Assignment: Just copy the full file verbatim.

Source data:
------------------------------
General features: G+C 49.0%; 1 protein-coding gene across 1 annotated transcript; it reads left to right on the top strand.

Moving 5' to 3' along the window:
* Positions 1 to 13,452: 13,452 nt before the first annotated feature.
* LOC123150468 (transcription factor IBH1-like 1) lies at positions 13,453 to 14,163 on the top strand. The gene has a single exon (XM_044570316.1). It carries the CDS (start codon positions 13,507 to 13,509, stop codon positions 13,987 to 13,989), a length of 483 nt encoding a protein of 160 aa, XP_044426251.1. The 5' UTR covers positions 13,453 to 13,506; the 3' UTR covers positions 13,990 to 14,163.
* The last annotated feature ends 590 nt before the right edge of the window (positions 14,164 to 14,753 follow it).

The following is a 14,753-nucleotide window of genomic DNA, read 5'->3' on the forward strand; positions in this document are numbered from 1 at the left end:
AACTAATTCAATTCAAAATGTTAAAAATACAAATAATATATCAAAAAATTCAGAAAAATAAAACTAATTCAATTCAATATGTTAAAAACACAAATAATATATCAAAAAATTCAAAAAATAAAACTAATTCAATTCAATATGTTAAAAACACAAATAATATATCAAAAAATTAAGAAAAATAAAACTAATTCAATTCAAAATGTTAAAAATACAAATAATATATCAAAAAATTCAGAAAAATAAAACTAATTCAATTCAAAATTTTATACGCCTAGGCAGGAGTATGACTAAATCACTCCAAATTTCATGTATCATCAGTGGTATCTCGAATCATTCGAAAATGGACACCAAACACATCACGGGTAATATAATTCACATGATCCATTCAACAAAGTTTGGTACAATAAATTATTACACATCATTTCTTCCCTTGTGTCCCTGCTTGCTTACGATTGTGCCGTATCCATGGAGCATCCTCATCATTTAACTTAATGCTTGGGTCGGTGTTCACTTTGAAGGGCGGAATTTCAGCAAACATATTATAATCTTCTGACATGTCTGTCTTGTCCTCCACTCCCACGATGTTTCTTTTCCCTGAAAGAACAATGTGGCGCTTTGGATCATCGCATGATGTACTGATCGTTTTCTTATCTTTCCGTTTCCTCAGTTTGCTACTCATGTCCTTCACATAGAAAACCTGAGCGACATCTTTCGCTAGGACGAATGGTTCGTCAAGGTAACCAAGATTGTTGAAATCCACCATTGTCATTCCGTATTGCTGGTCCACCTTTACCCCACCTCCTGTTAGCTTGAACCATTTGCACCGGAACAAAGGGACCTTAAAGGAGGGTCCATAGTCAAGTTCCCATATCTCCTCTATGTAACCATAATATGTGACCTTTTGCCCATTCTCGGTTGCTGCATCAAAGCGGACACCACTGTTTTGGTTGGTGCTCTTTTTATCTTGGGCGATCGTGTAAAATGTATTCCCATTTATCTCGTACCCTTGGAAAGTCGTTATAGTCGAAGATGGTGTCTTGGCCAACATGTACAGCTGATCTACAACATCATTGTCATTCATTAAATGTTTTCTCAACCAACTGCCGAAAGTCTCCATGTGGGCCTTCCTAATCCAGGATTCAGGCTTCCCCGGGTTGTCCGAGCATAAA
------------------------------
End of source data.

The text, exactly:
General features: G+C 49.0%; 1 protein-coding gene across 1 annotated transcript; it reads left to right on the top strand.

Moving 5' to 3' along the window:
* Positions 1 to 13,452: 13,452 nt before the first annotated feature.
* LOC123150468 (transcription factor IBH1-like 1) lies at positions 13,453 to 14,163 on the top strand. The gene has a single exon (XM_044570316.1). It carries the CDS (start codon positions 13,507 to 13,509, stop codon positions 13,987 to 13,989), a length of 483 nt encoding a protein of 160 aa, XP_044426251.1. The 5' UTR covers positions 13,453 to 13,506; the 3' UTR covers positions 13,990 to 14,163.
* The last annotated feature ends 590 nt before the right edge of the window (positions 14,164 to 14,753 follow it).

The following is a 14,753-nucleotide window of genomic DNA, read 5'->3' on the forward strand; positions in this document are numbered from 1 at the left end:
AACTAATTCAATTCAAAATGTTAAAAATACAAATAATATATCAAAAAATTCAGAAAAATAAAACTAATTCAATTCAATATGTTAAAAACACAAATAATATATCAAAAAATTCAAAAAATAAAACTAATTCAATTCAATATGTTAAAAACACAAATAATATATCAAAAAATTAAGAAAAATAAAACTAATTCAATTCAAAATGTTAAAAATACAAATAATATATCAAAAAATTCAGAAAAATAAAACTAATTCAATTCAAAATTTTATACGCCTAGGCAGGAGTATGACTAAATCACTCCAAATTTCATGTATCATCAGTGGTATCTCGAATCATTCGAAAATGGACACCAAACACATCACGGGTAATATAATTCACATGATCCATTCAACAAAGTTTGGTACAATAAATTATTACACATCATTTCTTCCCTTGTGTCCCTGCTTGCTTACGATTGTGCCGTATCCATGGAGCATCCTCATCATTTAACTTAATGCTTGGGTCGGTGTTCACTTTGAAGGGCGGAATTTCAGCAAACATATTATAATCTTCTGACATGTCTGTCTTGTCCTCCACTCCCACGATGTTTCTTTTCCCTGAAAGAACAATGTGGCGCTTTGGATCATCGCATGATGTACTGATCGTTTTCTTATCTTTCCGTTTCCTCAGTTTGCTACTCATGTCCTTCACATAGAAAACCTGAGCGACATCTTTCGCTAGGACGAATGGTTCGTCAAGGTAACCAAGATTGTTGAAATCCACCATTGTCATTCCGTATTGCTGGTCCACCTTTACCCCACCTCCTGTTAGCTTGAACCATTTGCACCGGAACAAAGGGACCTTAAAGGAGGGTCCATAGTCAAGTTCCCATATCTCCTCTATGTAACCATAATATGTGACCTTTTGCCCATTCTCGGTTGCTGCATCAAAGCGGACACCACTGTTTTGGTTGGTGCTCTTTTTATCTTGGGCGATCGTGTAAAATGTATTCCCATTTATCTCGTACCCTTGGAAAGTCGTTATAGTCGAAGATGGTGTCTTGGCCAACATGTACAGCTGATCTACAACATCATTGTCATTCATTAAATGTTTTCTCAACCAACTGCCGAAAGTCTCCATGTGGGCCTTCCTAATCCAGGATTCAGGCTTCCCCGGGTTGTCCGAGCATAAA